Seven Habits Of Successful People
Last week, esteemed author Dr. Stephen R. Covey died. He was the author of the The Seven Habits of Highly Effective People, an extremely popular self-help book that has sold more than 25 million copies in 38 languages since its publication in 1989. He was among Time magazine’s 25 Most Influential Americans in 1996. He also was the founder of the Covey Leadership Center, which later became FranklinCovey, a company focusing on leadership, strategy and individual effectiveness.
Covey had a profound effect on me during my time at West Point, in the Army and now in the business world. In almost everything I do, I use some aspect of Covey’s universal principles of leadership and ethics. The Hawaii Army National Guard a few years ago saw the value of the seven habits and trained its senior leaders with Covey’s leadership principles. Covey and his famous book brought a new language to business.
Here the seven habits with a brief description:
Independence or Self-mastery – Know thyself!
Habit 1: Be Proactive.
Take initiative and responsibility in your decisions instead of being reactive. This is the primary factor for effectiveness in our lives. Life doesn’t just happen, it is based on the choices we make. Choices give us the opportunity to be proactive and produce more positive results.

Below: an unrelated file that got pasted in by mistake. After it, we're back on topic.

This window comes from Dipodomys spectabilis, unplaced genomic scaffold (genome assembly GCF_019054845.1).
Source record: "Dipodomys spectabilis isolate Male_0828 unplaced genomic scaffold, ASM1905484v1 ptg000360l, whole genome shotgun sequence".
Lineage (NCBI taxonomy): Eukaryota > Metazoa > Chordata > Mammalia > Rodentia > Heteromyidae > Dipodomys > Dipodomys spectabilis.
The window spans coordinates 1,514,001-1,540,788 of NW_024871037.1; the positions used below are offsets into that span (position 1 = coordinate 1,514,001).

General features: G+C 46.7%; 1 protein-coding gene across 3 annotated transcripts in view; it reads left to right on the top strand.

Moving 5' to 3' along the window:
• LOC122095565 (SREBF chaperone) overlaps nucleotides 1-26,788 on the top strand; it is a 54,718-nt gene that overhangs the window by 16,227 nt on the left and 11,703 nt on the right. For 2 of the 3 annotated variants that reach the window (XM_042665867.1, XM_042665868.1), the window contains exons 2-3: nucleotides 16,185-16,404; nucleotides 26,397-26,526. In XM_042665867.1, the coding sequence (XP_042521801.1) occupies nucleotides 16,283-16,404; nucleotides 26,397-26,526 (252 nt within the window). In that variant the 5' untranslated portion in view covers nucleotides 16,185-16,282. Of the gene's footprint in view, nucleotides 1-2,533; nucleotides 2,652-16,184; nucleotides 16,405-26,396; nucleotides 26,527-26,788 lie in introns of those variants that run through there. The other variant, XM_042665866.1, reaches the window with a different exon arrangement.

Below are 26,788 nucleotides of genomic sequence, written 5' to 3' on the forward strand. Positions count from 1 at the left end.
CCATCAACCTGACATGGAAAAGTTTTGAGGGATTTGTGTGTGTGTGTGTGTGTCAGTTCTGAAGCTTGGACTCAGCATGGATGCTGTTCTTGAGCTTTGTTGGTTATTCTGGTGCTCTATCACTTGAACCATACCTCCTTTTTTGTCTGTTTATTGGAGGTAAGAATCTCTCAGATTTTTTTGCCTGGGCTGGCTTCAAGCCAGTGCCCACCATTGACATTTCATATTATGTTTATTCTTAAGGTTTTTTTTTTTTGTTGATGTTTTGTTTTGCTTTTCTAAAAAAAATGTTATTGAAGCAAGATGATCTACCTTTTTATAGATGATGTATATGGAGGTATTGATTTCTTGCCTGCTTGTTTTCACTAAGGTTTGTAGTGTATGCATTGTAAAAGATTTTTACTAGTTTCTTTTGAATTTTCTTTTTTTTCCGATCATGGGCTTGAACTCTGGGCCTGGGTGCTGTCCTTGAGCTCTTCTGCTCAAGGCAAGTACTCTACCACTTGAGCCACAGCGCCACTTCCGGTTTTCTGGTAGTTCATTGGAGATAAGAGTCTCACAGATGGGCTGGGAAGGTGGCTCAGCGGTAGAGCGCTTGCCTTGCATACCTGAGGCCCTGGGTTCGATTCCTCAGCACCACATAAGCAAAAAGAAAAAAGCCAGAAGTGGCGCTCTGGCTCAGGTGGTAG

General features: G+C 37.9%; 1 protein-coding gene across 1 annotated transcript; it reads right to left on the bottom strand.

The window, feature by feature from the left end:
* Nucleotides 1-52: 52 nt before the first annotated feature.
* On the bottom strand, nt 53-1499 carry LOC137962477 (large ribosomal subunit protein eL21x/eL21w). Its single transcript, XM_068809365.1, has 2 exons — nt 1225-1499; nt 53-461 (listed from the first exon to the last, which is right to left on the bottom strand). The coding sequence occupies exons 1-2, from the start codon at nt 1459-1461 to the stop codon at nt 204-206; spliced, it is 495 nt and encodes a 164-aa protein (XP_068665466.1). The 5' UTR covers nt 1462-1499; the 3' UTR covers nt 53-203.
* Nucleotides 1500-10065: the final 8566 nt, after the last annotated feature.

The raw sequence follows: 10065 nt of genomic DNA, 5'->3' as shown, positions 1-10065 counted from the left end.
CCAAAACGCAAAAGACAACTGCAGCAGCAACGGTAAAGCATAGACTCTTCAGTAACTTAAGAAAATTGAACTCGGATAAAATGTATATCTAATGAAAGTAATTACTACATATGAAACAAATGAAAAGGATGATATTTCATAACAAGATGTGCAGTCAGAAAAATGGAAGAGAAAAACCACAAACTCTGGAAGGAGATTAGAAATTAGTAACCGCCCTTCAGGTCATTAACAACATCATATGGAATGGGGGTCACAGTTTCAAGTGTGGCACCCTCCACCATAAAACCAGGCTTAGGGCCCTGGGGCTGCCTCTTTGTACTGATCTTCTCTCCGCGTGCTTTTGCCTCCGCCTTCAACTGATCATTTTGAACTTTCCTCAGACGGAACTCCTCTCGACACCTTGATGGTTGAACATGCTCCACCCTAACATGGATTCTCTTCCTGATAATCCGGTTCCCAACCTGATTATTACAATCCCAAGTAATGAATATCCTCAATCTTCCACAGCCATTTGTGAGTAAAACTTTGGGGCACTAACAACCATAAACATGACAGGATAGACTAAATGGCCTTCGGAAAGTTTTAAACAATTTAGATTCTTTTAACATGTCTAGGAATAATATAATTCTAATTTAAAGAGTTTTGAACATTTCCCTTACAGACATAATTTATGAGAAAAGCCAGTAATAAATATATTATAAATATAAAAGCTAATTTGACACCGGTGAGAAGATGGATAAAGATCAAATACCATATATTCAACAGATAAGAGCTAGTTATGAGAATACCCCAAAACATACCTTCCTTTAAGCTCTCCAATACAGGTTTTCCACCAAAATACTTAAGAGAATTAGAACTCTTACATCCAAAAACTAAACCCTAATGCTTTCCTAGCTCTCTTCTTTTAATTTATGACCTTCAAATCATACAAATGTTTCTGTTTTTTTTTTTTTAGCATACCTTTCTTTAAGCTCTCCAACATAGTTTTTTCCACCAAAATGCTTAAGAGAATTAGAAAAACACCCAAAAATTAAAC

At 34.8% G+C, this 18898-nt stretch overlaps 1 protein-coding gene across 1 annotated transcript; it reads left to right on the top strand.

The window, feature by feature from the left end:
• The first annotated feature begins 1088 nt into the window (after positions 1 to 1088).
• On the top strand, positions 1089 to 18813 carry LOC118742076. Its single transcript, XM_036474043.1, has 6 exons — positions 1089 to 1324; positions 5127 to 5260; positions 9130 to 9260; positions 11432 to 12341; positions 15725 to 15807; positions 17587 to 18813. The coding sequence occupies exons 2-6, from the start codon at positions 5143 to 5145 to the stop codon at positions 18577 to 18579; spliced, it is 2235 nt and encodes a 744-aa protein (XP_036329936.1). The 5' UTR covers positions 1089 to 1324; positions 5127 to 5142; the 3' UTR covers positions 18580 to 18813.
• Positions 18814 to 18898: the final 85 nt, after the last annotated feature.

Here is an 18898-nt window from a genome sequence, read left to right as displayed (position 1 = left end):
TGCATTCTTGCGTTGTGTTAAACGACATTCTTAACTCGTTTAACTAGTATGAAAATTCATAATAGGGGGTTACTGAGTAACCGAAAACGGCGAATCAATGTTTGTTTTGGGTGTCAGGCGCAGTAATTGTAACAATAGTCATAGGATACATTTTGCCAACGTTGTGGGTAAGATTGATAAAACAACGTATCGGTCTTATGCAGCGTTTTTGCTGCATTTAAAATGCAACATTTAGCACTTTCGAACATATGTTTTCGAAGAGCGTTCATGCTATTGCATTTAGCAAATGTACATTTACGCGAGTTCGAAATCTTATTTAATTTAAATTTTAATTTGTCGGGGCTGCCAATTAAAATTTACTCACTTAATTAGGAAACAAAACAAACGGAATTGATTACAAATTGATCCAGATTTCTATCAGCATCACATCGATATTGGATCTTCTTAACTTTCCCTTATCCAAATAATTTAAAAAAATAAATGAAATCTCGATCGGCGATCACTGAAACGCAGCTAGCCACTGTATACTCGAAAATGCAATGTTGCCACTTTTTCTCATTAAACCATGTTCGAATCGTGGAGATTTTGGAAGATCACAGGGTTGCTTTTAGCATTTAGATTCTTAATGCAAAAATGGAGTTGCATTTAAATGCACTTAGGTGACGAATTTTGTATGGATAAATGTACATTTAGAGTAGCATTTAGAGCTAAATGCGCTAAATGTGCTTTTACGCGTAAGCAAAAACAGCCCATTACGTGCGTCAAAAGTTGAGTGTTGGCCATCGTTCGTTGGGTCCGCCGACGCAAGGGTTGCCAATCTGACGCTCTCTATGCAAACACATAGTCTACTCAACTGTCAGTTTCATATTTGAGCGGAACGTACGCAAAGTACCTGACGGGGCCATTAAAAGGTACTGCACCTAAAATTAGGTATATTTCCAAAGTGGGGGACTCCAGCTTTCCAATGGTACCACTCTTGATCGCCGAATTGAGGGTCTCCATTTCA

Habit 2: Begin with the End in Mind. Where is it that you want to accomplish in life? Visualize what you want in life, who you want to become, and what you want to achieve. Create a mission statement for yourself. Understanding the end goal will help you keep focused on your values.
Habit 3: Put First Things First. Prioritizing, plan and execute tasks based on what is important, not necessarily what is urgent. Focus on your top priorities so you don’t overextend yourself.
Interdependence – Know how to work with others!
Habit 4: Think Win-Win. Life is about relationships and cooperating with people. Genuinely strive for what is best for everyone and mutually beneficial. This requires integrity, maturity and an abundance mentality (there is enough for everyone!).
Habit 5: Seek First to Understand, Then to be Understood. Listening to others is critical to creating an atmosphere of mutual respect. Communication is the most important skill in life. Listen with the intent to understand, not just reply.
Habit 6: Synergize. No one person is greater than the whole. Teamwork is essential for the best performance of a group. Value differences to drive synergy and accomplish more than an individual can.
Self-renewal – Know how to self-rejuvenate!
Habit 7: Sharpen the Saw. Have a balanced program for self-renewal in the four areas of your life: physical, social/emotional, mental and spiritual. Renewing yourself creates growth change in your life. Keeping yourself fresh is essential to maintaining the other six habits.
Covey’s teachings will influence generations to come. That is the greatest legacy anyone can leave. Our thoughts and prayers are with the Covey family today.